Next year, coal demand is most likely to rise, as the economic activity starts to recover, relaunching its use for electricity and industrial production. The increase it’s expected by the International Energy Agency to be around 3 per cent.
As coal for metallurgical use has remain somewhat steady along 2020, next year is expected to rise to 7,432 million tons, from prior 7,243 million tons, a 2,6% increase.
The Paris-based agency calculates that, during 2020, overall coal demand fell 5%, as the pandemic-led economic crisis plunged its use, especially for the electricity sector. The fallout is even more dramatic compared to prior years’ levels.
Between 2018 and 2020, coal has fallen 7%, or 500 million tons. The push of renewables, competitivity of natural gas and climate change policies are also factors of its decline.
As we reported previously, in the first half of 2020 coal use in the electricity sector fell by almost 30%. Major coal companies went bankrupt, and many other stopped activities in their coal-fired power plants.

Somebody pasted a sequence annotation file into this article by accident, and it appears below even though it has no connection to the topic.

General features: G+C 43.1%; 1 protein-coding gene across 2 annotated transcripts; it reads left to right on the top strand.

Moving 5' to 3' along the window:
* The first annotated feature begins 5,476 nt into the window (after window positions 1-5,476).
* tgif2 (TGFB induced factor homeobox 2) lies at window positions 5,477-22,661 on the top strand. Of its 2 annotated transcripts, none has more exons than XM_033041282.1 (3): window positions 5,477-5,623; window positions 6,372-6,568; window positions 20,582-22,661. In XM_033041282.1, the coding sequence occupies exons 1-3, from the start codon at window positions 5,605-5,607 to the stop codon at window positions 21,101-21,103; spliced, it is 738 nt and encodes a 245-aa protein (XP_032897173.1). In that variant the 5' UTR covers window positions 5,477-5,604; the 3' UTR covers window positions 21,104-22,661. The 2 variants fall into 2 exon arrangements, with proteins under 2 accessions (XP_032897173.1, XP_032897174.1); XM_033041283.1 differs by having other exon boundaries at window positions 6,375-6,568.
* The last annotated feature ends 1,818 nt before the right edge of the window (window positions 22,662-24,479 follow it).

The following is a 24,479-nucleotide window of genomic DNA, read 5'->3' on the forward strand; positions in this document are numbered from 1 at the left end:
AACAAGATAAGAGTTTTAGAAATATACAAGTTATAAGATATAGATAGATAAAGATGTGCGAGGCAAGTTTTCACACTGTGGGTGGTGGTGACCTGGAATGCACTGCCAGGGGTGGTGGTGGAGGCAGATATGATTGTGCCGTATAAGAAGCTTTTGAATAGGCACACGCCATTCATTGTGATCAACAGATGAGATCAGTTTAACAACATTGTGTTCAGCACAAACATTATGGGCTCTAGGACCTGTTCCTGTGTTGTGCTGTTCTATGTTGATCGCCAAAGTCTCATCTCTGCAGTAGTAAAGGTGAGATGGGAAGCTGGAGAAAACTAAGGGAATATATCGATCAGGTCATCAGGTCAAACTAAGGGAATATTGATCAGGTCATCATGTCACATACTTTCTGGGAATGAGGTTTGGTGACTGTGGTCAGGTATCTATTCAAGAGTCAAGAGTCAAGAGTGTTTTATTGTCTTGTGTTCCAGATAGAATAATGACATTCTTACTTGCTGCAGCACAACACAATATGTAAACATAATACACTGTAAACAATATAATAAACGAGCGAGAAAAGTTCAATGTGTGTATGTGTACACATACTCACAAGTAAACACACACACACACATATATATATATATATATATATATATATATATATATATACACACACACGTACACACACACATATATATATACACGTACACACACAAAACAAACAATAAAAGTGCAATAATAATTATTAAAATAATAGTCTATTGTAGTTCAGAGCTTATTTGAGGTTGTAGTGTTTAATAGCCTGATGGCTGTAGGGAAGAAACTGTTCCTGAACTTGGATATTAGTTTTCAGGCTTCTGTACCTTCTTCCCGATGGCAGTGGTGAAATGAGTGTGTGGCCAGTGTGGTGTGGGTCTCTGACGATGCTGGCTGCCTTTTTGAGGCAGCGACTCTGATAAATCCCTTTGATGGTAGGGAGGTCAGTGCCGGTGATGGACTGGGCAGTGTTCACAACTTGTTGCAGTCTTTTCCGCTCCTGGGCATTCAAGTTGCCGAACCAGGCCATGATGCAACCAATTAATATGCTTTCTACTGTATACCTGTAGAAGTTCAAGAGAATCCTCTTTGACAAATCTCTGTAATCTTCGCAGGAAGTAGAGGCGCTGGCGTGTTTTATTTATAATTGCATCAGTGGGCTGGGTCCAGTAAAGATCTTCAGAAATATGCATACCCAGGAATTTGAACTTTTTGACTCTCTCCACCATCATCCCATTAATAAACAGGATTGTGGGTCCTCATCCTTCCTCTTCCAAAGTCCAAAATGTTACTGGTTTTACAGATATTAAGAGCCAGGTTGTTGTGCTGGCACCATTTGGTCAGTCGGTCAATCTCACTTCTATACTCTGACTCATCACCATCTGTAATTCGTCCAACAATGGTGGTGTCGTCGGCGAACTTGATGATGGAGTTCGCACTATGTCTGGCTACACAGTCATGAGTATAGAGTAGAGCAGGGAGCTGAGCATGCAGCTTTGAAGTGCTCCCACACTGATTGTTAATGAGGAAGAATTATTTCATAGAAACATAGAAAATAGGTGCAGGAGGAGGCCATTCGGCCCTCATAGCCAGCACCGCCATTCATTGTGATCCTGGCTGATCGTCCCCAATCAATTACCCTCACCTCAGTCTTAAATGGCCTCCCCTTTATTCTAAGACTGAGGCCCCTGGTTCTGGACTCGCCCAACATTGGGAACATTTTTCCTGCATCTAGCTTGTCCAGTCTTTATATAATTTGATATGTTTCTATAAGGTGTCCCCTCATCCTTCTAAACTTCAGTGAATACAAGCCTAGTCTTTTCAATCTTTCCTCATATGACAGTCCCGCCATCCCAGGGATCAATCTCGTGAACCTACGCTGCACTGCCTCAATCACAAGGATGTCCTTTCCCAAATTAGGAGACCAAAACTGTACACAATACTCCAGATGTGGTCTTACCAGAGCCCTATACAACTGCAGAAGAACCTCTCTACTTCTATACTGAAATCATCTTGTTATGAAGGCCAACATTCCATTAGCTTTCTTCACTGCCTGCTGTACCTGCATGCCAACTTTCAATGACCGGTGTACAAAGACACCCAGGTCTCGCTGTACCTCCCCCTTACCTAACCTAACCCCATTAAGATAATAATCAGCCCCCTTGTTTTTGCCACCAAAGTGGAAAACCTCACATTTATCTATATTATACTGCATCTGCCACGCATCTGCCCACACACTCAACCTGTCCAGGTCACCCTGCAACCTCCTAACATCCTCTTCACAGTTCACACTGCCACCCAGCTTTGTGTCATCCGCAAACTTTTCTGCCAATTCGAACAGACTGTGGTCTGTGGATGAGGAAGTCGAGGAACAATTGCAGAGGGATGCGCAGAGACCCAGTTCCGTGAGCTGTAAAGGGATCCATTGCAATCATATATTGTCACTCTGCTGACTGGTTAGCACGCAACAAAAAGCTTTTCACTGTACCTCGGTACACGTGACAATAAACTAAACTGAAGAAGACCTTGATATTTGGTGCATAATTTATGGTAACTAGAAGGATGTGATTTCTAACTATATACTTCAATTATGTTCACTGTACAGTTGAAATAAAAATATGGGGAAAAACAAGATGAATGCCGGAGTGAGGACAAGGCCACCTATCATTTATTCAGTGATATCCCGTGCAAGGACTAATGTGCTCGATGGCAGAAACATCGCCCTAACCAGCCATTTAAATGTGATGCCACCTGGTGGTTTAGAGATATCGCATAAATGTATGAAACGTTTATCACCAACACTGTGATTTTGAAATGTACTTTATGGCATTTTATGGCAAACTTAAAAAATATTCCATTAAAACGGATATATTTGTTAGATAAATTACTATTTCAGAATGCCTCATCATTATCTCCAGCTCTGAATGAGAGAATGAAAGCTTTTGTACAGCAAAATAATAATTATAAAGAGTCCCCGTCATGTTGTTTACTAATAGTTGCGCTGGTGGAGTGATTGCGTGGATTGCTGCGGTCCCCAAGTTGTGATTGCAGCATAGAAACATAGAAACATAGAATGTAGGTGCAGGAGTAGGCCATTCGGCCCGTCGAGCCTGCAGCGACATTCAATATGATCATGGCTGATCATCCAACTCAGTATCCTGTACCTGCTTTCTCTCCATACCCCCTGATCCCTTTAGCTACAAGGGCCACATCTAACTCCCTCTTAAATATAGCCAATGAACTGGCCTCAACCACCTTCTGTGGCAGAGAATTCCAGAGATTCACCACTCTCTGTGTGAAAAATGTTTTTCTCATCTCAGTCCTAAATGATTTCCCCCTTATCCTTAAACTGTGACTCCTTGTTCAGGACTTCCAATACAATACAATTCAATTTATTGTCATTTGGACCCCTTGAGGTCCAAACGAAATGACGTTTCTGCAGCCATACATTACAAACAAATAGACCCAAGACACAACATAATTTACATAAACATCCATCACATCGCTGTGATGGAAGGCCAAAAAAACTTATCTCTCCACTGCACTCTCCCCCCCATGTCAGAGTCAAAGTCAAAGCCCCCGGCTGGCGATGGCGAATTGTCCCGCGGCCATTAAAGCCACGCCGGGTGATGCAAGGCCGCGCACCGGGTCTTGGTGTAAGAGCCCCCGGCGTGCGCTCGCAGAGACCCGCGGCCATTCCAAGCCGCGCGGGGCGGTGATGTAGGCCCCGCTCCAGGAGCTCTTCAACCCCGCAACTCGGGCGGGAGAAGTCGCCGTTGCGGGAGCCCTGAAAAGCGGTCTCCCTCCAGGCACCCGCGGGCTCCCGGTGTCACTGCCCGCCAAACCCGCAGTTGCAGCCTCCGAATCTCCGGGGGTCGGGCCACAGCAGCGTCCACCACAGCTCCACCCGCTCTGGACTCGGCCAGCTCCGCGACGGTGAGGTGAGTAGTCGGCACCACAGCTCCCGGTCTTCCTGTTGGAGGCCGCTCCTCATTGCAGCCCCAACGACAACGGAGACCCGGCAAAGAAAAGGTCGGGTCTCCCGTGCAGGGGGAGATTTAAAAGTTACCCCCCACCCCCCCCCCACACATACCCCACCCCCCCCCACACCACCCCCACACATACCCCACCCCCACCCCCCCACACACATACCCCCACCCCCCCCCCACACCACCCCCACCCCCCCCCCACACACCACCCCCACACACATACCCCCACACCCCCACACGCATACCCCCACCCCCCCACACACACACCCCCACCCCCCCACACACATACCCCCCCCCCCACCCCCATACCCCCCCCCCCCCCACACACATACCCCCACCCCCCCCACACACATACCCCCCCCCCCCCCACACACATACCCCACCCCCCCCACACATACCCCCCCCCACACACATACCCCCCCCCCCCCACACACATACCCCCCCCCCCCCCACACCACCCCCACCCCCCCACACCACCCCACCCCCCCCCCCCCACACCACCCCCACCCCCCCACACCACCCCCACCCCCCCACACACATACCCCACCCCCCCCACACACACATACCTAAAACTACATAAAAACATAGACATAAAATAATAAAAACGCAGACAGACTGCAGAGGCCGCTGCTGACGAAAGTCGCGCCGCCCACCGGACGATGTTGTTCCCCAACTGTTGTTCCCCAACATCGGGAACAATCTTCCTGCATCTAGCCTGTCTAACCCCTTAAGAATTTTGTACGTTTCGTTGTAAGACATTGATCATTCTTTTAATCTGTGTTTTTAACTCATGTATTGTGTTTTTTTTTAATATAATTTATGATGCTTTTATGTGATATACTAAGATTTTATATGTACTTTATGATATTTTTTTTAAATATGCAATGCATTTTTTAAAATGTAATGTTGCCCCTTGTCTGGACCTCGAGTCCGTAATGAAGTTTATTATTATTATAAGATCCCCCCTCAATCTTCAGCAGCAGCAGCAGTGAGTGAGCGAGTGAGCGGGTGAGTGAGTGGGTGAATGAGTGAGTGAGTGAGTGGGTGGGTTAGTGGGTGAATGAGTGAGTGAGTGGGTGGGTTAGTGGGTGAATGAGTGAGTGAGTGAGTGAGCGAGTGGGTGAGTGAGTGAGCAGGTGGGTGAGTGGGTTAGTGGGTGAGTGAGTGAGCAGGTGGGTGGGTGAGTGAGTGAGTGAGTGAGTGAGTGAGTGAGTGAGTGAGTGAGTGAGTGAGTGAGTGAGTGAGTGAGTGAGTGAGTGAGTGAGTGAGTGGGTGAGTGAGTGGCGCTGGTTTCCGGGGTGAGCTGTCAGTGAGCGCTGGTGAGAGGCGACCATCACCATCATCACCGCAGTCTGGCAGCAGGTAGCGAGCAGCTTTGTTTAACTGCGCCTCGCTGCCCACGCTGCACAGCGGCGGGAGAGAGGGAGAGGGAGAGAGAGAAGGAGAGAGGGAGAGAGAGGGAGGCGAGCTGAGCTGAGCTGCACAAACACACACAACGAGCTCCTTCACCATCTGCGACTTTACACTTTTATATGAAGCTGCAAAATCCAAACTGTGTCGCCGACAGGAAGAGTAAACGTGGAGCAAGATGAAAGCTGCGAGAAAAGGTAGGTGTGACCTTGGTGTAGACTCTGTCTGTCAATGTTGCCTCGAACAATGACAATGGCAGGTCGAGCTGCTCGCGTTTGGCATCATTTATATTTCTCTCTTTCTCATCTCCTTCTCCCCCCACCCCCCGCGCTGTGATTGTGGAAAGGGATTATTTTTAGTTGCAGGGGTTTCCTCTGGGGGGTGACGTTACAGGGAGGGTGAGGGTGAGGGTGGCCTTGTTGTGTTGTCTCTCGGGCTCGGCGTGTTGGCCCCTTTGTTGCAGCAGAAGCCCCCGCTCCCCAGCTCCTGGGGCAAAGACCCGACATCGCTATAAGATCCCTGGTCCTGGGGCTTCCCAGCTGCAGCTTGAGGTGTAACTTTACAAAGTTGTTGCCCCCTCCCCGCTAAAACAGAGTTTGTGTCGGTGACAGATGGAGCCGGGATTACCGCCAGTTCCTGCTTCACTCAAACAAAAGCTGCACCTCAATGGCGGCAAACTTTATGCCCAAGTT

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Coal demand will rebounce
For Keisuke Sadamori, IEA’s director of energy markets, “Before the pandemic, we expected a small rebound in coal demand in 2020, but we have since witnessed the largest drop in coal consumption since the Second World War,” he said, quoted by Reuters.
IEA’s report calculates that all over the world, “coal demand has fallen 8%, with its use declining in virtually every sector of every region in the world. In China, coal demand will decline in 2020 by around 5%, despite the gradual recovery since February lockdown. An even greater decline in coal demand is expected in India, where economic growth and power production are slowing significantly.”
Nevertheless, coal’s story for 2021 may be slightly different; as renewables and nuclear are expected to grow significantly, the space for fossil fuel generation will be shrinked. Natural gas, with expected high prices will be hit severely, leaving some room for coal to expand.
“The expected net result globally is that coal-fired generation increases by around 3%, while gas-fired plants increase output by roughly 1%. This would lead to a rise in CO2 emissions from the power sector of around 2% in 2021,” IEA’s report concludes.